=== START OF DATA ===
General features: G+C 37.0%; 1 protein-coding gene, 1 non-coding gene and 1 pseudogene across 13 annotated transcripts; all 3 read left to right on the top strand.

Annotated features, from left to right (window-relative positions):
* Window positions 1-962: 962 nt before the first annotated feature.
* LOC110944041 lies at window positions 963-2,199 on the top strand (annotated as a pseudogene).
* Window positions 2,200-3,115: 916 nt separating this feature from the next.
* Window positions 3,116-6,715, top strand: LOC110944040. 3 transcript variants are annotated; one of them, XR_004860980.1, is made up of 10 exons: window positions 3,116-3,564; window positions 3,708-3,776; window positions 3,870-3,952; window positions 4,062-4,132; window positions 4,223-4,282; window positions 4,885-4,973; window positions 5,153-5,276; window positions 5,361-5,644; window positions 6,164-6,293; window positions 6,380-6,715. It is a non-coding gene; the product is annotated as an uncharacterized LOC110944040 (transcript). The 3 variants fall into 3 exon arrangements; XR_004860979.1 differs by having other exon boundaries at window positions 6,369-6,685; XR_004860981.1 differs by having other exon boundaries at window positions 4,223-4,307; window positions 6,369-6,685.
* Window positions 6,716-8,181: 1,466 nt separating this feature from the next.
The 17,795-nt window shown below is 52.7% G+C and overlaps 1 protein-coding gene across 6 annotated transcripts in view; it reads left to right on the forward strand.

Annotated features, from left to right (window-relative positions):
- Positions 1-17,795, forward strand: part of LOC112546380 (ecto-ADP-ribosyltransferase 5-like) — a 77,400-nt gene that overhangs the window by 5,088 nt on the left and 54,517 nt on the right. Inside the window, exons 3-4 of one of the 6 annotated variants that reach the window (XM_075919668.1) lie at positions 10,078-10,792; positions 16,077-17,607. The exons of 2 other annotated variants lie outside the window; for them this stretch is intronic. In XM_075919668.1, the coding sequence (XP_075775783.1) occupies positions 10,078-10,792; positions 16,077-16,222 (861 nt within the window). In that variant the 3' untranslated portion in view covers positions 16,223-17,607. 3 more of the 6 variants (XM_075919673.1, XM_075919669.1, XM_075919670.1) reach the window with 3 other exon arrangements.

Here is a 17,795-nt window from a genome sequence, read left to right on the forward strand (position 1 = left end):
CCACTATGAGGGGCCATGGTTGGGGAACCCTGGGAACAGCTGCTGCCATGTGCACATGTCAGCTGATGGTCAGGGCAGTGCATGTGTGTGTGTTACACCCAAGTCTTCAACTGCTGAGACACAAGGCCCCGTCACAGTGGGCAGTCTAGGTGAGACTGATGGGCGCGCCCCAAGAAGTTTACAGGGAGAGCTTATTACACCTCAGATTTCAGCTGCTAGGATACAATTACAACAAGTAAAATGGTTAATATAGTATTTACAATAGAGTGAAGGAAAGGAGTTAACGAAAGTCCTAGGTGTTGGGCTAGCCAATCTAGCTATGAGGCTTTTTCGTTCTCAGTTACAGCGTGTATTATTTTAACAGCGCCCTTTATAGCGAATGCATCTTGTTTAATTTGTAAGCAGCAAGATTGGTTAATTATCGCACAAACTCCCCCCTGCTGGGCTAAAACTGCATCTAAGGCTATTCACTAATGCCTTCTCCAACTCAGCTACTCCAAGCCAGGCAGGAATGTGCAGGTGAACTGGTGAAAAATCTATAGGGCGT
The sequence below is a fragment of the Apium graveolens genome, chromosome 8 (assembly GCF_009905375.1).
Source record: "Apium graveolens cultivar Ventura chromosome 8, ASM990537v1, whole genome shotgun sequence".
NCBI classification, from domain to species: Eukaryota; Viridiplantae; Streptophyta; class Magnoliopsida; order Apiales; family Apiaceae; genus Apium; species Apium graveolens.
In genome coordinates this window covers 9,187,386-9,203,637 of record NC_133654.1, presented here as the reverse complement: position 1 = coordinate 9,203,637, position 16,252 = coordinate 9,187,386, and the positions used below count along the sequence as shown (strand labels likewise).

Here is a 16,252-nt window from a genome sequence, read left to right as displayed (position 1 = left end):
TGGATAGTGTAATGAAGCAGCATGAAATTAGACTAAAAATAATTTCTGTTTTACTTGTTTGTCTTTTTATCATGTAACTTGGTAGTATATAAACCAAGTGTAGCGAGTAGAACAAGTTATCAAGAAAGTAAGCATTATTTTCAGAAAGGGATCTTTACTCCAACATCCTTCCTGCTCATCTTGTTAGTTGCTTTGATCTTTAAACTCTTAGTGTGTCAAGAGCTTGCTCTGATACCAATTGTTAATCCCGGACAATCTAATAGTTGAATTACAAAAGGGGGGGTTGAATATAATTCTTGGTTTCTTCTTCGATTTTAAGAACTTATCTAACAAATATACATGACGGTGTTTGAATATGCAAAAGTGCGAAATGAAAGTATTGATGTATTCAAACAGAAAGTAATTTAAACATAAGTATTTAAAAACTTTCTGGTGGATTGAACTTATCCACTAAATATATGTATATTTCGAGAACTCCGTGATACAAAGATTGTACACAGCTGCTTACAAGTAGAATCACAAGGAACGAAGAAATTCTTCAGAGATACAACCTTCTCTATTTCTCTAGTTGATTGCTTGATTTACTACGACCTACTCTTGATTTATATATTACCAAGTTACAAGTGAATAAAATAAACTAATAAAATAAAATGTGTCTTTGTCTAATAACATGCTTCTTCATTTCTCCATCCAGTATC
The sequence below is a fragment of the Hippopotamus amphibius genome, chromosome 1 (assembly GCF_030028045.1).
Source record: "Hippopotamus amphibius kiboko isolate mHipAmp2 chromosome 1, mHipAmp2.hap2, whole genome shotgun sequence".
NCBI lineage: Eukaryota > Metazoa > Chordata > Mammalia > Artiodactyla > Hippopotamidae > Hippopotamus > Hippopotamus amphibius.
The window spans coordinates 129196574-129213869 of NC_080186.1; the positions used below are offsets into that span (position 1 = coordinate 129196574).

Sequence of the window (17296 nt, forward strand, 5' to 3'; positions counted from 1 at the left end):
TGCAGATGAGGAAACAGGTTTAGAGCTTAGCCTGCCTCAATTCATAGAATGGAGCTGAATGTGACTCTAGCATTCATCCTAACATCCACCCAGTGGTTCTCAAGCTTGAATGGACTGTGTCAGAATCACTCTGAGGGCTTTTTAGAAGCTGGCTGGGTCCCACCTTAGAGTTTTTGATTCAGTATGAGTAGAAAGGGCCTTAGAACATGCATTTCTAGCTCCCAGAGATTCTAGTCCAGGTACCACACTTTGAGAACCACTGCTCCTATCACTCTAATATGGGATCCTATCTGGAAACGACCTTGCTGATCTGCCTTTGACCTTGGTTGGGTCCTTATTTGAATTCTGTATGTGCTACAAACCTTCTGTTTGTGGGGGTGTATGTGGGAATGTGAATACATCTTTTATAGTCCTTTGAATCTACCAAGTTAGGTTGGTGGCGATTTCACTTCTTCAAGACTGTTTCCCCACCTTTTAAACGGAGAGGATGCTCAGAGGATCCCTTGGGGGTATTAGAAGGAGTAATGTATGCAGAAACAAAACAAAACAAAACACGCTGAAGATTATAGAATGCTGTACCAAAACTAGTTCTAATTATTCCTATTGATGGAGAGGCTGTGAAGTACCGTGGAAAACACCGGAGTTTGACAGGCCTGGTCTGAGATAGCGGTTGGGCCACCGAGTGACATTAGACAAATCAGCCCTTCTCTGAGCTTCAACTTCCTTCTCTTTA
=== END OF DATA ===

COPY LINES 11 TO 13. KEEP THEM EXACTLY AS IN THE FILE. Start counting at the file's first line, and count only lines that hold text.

Here is a 17,795-nt window from a genome sequence, read left to right on the forward strand (position 1 = left end):
CCACTATGAGGGGCCATGGTTGGGGAACCCTGGGAACAGCTGCTGCCATGTGCACATGTCAGCTGATGGTCAGGGCAGTGCATGTGTGTGTGTTACACCCAAGTCTTCAACTGCTGAGACACAAGGCCCCGTCACAGTGGGCAGTCTAGGTGAGACTGATGGGCGCGCCCCAAGAAGTTTACAGGGAGAGCTTATTACACCTCAGATTTCAGCTGCTAGGATACAATTACAACAAGTAAAATGGTTAATATAGTATTTACAATAGAGTGAAGGAAAGGAGTTAACGAAAGTCCTAGGTGTTGGGCTAGCCAATCTAGCTATGAGGCTTTTTCGTTCTCAGTTACAGCGTGTATTATTTTAACAGCGCCCTTTATAGCGAATGCATCTTGTTTAATTTGTAAGCAGCAAGATTGGTTAATTATCGCACAAACTCCCCCCTGCTGGGCTAAAACTGCATCTAAGGCTATTCACTAATGCCTTCTCCAACTCAGCTACTCCAAGCCAGGCAGGAATGTGCAGGTGAACTGGTGAAAAATCTATAGGGCGT
The sequence below is a fragment of the Apium graveolens genome, chromosome 8 (assembly GCF_009905375.1).